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RE: Using tables for layout
Date: Feb 23, 2004 12:13PM
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Yes, that is true that web pages (which are the documents that they are
referring to) must be readable without requiring an associated style sheet.
However, you are not adding information when you style something with CSS,
you are just prettying it up. Navbars are considered lists of links.
Therefore, start out with a list of links for your navbar such as:
<li><a href="contact-us.html">Contact Us</a></li>
Then you could use something like:
<style type="text/css" rel="stylesheet">
and other styles to style it. By taking the margins out, setting the width
of <li> and <a> to 100%, you create a link that appears to be somewhat like
a table cell. For example, the links down the left side of my personal web
site http://jrickards.ca/resume uses an unordered list where the <ul>, <li>
and <a> all have been styled so that it is somewhat like box (table cell).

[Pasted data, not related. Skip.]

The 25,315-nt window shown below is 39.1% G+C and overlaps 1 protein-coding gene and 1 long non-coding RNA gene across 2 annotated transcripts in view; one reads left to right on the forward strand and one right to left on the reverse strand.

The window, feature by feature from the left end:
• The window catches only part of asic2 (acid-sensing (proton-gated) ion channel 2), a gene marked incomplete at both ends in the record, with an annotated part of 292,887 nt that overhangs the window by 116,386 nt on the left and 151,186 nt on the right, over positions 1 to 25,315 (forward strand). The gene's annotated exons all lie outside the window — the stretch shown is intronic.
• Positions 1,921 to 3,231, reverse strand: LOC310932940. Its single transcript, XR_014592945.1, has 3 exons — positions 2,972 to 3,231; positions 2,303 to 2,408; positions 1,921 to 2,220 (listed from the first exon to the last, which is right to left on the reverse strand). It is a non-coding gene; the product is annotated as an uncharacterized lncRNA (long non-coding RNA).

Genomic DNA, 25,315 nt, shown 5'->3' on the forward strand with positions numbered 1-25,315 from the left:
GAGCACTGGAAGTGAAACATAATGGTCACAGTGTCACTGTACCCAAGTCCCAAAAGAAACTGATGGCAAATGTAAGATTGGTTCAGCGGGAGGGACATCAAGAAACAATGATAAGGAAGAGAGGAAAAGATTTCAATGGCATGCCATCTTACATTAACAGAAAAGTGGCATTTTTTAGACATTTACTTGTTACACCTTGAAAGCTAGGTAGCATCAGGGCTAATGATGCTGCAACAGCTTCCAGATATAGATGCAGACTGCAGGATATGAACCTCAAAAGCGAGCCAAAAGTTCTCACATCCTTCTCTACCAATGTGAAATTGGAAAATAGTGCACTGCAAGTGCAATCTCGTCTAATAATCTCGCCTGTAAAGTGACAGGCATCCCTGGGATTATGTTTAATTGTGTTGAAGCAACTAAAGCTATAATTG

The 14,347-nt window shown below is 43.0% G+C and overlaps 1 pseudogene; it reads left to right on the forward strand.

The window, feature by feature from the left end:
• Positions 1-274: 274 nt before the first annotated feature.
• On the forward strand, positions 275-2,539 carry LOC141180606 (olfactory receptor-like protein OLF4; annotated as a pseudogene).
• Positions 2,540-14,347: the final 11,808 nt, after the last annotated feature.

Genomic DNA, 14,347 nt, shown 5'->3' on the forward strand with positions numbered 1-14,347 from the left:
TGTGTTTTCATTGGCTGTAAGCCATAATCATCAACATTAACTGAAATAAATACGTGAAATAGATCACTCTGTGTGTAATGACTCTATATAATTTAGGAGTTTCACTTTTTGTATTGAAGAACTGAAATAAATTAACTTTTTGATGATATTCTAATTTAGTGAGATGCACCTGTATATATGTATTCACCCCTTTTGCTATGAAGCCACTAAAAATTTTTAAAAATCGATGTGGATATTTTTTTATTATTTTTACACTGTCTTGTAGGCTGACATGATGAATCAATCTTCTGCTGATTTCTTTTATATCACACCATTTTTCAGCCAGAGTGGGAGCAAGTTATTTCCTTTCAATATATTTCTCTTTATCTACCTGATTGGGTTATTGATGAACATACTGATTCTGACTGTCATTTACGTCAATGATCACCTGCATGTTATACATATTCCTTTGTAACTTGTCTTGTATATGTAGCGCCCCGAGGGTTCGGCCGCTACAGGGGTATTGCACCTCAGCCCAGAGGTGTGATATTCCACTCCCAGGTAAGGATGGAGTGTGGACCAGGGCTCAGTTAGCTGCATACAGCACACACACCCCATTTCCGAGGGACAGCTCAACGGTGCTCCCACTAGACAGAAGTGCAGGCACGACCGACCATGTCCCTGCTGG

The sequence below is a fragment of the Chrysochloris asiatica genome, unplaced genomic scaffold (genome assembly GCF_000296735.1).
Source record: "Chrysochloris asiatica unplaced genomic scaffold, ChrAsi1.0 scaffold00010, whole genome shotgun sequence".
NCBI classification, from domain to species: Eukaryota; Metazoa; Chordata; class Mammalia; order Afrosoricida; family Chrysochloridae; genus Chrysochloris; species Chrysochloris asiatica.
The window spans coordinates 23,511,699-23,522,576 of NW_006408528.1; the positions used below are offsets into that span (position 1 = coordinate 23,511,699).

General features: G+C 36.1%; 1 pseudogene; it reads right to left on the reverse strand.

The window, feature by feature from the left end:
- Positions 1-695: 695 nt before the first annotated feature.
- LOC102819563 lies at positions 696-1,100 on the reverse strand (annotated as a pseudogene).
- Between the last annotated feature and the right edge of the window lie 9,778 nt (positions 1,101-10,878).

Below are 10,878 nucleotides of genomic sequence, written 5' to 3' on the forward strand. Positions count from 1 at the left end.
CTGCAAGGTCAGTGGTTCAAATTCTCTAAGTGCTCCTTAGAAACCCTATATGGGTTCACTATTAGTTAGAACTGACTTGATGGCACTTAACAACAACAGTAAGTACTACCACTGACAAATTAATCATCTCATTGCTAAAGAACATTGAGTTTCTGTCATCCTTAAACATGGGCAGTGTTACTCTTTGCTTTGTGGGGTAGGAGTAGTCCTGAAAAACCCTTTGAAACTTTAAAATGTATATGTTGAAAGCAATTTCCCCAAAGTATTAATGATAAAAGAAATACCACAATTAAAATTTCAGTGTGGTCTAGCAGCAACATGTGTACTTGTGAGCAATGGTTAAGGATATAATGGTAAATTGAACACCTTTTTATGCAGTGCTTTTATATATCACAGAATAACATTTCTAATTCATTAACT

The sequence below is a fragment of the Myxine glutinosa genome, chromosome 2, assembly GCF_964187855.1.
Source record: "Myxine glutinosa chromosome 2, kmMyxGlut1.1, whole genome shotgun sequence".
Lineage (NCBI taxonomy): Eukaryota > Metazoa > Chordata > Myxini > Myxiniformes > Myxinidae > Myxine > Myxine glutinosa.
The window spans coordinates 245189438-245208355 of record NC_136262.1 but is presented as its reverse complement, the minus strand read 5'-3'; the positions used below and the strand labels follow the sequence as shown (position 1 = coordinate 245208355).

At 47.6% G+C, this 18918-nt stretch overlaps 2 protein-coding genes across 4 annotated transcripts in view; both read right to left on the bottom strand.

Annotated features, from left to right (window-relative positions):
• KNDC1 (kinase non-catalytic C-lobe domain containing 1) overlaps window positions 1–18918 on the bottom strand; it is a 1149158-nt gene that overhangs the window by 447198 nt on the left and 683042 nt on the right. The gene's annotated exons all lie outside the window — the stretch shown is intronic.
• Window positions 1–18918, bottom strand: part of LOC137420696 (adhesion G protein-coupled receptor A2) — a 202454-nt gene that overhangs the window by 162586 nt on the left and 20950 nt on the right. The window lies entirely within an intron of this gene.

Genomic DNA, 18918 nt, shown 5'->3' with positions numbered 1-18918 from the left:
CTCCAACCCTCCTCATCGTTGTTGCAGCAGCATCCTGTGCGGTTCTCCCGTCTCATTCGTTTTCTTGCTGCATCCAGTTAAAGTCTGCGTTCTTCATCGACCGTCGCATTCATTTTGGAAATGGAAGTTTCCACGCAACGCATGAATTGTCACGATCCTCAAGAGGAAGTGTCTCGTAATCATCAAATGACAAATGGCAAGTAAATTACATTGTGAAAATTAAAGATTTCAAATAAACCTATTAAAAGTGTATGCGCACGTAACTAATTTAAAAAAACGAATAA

When the styles are off, the person simply sees a list of links.
Digital Publications Distribution Coordinator
Publications Services Section
Ontario Ministry of Northern Development and Mines
Phone: (705) 670-5608
Fax: (705) 670-5690
> -----Original Message-----
> From: Savin, Jill [mailto: <EMAIL REMOVED> ]
> Sent: Monday, February 23, 2004 1:45 PM
> To: <EMAIL REMOVED>
> Subject: RE: Using tables for layout
> <snip> "If you would normally use a nested
> table in the left cell to create a "list" of links for
> navigation purposes,
> drop the nested table and use an unordered list with styles instead.
> Ultimately, you may end up with only one two celled table as
> the only table
> on a page (for layout purposes) with the rest of the content
> arranged using
> But isnt one of the basic rules that web pages have to be
> readable without
> using CSS? I have a paper with this statement"
> "Documents shall be organized so they are readable without
> requiring an
> associated style sheet."
> Or when they say 'documents', do they mean like if you added
> a word document
> to the web page?
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